Relying on Volunteer Labor

Having worked at the MCHC for a couple of months, I am beginning to see some of the pitfalls of relying on volunteer labor through the work I am assigned in collection’s archives. Relying on volunteers and interns means that its workforce is transient and does not necessarily have the training of a professional archivist. People who have worked with these archival materials over the years have had to at times make decisions without reference to a precedent. And different collection’s managers have made different decisions over the years as well. One of our more simple examples are multi-page letters or manuscripts. If papers are loose, they may be cataloged as something like 1993.114.0003a, 1993.114.0003b, and so on. Others volunteers might have labeled the same document as 1993.114.0003-01, 1993.114.0003-02, and so on. It is worth keeping in mind also that before 1998, these records were not kept digitally in anyway, so this was unlikely to confuse or bother archive users.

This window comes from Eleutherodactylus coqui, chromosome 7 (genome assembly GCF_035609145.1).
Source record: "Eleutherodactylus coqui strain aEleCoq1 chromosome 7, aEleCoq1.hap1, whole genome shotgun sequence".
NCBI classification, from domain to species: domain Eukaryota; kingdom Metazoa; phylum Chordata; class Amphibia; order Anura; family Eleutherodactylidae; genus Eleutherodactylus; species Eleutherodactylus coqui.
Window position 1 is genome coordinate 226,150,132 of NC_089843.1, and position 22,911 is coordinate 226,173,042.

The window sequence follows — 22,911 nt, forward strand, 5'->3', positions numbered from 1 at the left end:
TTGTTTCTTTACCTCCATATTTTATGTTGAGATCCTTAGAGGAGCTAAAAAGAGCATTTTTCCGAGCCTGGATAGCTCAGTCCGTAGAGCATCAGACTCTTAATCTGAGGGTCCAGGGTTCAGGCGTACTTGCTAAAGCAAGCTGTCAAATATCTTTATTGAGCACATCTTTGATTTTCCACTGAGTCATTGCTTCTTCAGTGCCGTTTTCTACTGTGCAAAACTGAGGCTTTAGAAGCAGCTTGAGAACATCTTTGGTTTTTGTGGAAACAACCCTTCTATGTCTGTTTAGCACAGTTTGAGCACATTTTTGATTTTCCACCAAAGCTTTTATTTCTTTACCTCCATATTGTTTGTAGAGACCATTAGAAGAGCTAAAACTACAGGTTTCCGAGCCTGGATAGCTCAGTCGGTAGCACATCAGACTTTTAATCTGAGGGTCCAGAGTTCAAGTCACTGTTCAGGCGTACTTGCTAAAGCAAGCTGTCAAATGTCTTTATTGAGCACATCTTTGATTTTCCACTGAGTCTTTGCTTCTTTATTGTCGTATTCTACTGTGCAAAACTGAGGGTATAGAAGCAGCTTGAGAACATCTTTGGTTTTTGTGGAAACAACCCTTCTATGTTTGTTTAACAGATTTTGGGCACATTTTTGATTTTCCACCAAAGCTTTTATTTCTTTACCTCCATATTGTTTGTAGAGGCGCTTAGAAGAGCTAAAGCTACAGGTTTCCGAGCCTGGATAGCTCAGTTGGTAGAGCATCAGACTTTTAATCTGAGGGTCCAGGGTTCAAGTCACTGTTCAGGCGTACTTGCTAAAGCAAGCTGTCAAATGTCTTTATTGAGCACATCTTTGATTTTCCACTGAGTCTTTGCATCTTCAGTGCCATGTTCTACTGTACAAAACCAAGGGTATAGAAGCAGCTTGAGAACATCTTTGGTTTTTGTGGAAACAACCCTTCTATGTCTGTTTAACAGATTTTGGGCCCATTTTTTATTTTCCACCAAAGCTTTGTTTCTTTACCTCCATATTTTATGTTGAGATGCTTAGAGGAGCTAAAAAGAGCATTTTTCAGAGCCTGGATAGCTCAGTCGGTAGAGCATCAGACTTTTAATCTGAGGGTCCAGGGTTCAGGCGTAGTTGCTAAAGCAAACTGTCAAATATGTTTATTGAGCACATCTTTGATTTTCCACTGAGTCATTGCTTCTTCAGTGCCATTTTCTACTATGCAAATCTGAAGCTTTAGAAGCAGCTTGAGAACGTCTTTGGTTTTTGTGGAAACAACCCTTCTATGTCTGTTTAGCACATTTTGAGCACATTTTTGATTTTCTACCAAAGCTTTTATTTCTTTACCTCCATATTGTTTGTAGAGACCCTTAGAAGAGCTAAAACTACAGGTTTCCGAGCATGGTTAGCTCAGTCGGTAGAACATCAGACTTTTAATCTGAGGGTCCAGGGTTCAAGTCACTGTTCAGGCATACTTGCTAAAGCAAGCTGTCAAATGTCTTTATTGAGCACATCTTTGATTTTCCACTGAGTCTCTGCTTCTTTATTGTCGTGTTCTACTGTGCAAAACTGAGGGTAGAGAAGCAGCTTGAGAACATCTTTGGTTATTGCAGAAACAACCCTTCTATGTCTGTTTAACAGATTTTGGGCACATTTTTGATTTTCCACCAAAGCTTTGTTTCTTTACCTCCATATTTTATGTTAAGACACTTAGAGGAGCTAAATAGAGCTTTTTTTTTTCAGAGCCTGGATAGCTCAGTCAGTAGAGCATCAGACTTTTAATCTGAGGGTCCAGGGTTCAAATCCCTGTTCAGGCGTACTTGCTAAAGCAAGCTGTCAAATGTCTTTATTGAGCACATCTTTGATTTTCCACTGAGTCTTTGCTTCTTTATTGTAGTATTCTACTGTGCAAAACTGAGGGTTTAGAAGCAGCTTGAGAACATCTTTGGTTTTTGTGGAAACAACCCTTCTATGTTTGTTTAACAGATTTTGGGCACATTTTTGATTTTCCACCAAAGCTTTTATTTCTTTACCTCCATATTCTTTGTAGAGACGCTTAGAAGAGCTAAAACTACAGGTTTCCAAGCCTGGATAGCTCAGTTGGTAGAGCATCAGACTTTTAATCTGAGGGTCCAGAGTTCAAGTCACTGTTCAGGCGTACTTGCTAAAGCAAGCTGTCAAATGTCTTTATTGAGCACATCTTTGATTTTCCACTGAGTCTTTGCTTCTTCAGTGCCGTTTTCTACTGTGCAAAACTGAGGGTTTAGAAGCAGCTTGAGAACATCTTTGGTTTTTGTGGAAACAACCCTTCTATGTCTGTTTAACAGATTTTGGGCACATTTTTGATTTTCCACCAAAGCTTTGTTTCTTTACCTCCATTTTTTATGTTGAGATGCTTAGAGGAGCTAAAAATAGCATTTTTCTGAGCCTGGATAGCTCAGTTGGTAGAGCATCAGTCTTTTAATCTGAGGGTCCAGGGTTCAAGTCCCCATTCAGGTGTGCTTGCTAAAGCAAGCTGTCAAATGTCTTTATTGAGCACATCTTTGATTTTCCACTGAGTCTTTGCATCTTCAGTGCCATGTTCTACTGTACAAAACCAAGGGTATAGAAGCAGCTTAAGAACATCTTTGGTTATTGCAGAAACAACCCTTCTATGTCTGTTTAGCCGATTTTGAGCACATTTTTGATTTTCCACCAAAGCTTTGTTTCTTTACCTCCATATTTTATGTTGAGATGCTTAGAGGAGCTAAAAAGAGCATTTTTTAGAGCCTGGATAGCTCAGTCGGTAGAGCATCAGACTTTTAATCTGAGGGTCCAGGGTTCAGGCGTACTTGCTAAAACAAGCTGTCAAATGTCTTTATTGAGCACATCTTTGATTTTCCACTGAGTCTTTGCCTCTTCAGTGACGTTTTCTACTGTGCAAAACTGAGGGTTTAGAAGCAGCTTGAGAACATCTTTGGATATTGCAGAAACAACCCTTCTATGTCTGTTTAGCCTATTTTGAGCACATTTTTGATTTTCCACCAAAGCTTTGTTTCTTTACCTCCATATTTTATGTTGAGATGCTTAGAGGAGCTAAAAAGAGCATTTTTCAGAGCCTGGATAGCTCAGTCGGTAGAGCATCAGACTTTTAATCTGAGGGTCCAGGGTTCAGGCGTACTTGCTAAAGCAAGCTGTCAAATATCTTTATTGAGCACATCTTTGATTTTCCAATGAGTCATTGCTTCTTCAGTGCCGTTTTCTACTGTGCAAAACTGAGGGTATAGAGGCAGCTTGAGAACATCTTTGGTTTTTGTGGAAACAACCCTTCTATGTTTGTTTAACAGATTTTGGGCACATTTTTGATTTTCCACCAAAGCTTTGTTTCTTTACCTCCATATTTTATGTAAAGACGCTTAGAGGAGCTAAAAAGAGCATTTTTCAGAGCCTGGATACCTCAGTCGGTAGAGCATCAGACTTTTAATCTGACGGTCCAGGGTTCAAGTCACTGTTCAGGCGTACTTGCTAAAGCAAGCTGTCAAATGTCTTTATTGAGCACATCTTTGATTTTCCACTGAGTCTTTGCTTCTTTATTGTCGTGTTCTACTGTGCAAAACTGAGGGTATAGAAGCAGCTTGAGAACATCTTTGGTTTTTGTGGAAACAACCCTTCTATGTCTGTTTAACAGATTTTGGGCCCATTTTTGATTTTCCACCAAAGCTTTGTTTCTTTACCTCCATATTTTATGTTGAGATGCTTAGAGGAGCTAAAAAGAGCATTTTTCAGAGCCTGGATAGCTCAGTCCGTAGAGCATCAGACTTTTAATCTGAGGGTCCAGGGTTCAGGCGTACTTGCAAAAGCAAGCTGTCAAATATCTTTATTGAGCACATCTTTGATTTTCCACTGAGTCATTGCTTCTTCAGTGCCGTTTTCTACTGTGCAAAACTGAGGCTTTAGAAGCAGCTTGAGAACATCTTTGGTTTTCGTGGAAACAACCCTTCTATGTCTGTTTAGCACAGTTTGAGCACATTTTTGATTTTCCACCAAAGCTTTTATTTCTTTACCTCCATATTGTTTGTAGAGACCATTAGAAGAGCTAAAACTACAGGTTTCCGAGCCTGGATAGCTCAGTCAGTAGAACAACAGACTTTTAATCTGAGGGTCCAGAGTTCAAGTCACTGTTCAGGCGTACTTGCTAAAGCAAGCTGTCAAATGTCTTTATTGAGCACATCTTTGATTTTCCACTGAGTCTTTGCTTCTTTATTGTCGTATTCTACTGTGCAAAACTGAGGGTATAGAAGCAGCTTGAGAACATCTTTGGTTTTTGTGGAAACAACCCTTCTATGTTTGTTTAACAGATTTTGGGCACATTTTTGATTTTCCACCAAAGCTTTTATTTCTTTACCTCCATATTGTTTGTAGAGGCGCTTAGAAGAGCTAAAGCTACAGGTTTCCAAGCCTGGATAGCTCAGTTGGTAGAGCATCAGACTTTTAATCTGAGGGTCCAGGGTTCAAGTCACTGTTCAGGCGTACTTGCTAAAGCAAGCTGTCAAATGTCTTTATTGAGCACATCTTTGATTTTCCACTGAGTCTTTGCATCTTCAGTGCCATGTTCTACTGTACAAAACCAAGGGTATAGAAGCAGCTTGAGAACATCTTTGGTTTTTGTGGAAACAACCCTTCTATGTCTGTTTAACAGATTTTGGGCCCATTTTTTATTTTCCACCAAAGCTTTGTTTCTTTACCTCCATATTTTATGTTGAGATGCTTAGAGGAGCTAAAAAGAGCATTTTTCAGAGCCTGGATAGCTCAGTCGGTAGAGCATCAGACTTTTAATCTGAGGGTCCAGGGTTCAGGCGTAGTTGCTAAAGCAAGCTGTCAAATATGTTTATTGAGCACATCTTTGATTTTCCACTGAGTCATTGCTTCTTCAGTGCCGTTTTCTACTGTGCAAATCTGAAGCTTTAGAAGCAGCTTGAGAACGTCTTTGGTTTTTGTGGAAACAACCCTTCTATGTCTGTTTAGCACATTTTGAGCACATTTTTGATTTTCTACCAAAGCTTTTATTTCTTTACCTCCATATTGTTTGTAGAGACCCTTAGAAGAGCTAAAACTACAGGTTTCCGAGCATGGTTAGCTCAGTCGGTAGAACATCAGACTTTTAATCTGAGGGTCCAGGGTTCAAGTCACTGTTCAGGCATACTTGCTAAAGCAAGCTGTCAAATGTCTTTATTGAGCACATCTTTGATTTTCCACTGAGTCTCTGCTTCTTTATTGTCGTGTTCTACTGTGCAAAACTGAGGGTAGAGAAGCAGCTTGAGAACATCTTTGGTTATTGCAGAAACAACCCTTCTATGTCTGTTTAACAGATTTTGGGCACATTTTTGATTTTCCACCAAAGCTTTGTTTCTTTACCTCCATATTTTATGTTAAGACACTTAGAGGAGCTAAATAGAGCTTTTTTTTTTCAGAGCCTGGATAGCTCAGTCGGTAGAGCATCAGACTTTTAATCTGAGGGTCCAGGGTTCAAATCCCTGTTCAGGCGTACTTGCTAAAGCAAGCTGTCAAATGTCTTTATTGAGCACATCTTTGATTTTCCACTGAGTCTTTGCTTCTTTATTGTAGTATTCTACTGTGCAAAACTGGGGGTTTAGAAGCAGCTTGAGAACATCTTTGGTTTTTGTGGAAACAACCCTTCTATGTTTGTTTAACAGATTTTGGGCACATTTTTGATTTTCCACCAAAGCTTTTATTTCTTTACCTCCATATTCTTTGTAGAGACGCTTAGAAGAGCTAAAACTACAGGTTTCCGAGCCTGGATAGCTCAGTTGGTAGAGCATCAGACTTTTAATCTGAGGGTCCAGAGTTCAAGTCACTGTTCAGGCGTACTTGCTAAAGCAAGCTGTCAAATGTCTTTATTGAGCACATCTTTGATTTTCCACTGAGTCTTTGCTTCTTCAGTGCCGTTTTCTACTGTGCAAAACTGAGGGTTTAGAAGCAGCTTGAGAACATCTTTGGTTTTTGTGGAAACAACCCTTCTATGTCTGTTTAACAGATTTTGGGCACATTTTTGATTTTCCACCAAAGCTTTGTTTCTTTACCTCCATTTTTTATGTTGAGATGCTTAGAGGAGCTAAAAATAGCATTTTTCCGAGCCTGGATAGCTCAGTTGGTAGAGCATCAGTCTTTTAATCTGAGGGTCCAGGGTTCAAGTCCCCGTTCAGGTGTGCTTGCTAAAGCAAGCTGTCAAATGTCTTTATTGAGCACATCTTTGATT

However, these same decisions are more nuanced in 2019. Each record means more space taken up on PastPerfect, more time taken to run queries, and more opportunities for incorrect data entry. I have come across documents that are stapled together but are still labeled a-z. There is no way the attached documents can escape each other’s contexts and no researcher will use the third piece of paper, say, divorced from the context of the first three sheets. If the items cannot be separated and are best described together, this is an unnecessary use of digital space. But most volunteers do not have the informatics and information science training I am fortunate to have had. This leads to a patchwork of decisions that do not ultimately disrupt discoverability too drastically, but would likely be handled differently with a professional archivist on staff. As it is, though, it functions for the History Center’s needs.

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